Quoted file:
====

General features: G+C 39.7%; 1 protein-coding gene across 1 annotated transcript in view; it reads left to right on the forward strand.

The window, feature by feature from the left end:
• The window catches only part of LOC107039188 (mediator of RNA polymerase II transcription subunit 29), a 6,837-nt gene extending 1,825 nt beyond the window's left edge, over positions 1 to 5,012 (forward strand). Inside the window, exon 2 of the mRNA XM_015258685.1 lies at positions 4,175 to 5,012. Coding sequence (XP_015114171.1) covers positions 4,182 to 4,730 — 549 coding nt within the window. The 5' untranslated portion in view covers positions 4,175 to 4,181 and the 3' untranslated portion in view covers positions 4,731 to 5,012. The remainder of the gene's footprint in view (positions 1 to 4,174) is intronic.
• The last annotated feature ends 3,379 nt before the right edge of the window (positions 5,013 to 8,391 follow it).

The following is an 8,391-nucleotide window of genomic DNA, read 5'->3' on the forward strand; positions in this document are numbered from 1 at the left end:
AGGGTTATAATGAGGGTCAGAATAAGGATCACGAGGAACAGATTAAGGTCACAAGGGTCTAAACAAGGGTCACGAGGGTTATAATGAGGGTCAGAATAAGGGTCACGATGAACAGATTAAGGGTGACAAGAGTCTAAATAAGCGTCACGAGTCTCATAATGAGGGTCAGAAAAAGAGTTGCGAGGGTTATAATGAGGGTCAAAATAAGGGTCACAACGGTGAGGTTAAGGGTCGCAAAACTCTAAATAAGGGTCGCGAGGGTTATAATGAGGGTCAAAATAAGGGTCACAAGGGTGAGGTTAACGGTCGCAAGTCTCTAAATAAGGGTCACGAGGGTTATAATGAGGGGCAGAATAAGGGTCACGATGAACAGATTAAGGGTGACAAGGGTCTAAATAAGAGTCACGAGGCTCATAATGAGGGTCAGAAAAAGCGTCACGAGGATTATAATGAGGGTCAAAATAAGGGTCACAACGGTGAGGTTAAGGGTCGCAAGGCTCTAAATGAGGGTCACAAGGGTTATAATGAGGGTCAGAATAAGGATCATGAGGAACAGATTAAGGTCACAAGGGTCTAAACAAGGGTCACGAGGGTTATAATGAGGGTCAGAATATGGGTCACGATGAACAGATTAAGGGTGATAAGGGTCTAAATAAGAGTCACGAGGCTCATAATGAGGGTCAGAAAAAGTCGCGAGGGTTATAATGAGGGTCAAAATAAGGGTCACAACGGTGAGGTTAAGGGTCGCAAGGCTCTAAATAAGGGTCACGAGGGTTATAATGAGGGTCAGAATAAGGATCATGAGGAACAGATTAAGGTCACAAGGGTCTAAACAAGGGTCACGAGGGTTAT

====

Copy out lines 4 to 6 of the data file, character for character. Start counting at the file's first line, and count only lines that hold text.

• The last annotated feature ends 3,379 nt before the right edge of the window (positions 5,013 to 8,391 follow it).

The following is an 8,391-nucleotide window of genomic DNA, read 5'->3' on the forward strand; positions in this document are numbered from 1 at the left end:
AGGGTTATAATGAGGGTCAGAATAAGGATCACGAGGAACAGATTAAGGTCACAAGGGTCTAAACAAGGGTCACGAGGGTTATAATGAGGGTCAGAATAAGGGTCACGATGAACAGATTAAGGGTGACAAGAGTCTAAATAAGCGTCACGAGTCTCATAATGAGGGTCAGAAAAAGAGTTGCGAGGGTTATAATGAGGGTCAAAATAAGGGTCACAACGGTGAGGTTAAGGGTCGCAAAACTCTAAATAAGGGTCGCGAGGGTTATAATGAGGGTCAAAATAAGGGTCACAAGGGTGAGGTTAACGGTCGCAAGTCTCTAAATAAGGGTCACGAGGGTTATAATGAGGGGCAGAATAAGGGTCACGATGAACAGATTAAGGGTGACAAGGGTCTAAATAAGAGTCACGAGGCTCATAATGAGGGTCAGAAAAAGCGTCACGAGGATTATAATGAGGGTCAAAATAAGGGTCACAACGGTGAGGTTAAGGGTCGCAAGGCTCTAAATGAGGGTCACAAGGGTTATAATGAGGGTCAGAATAAGGATCATGAGGAACAGATTAAGGTCACAAGGGTCTAAACAAGGGTCACGAGGGTTATAATGAGGGTCAGAATATGGGTCACGATGAACAGATTAAGGGTGATAAGGGTCTAAATAAGAGTCACGAGGCTCATAATGAGGGTCAGAAAAAGTCGCGAGGGTTATAATGAGGGTCAAAATAAGGGTCACAACGGTGAGGTTAAGGGTCGCAAGGCTCTAAATAAGGGTCACGAGGGTTATAATGAGGGTCAGAATAAGGATCATGAGGAACAGATTAAGGTCACAAGGGTCTAAACAAGGGTCACGAGGGTTAT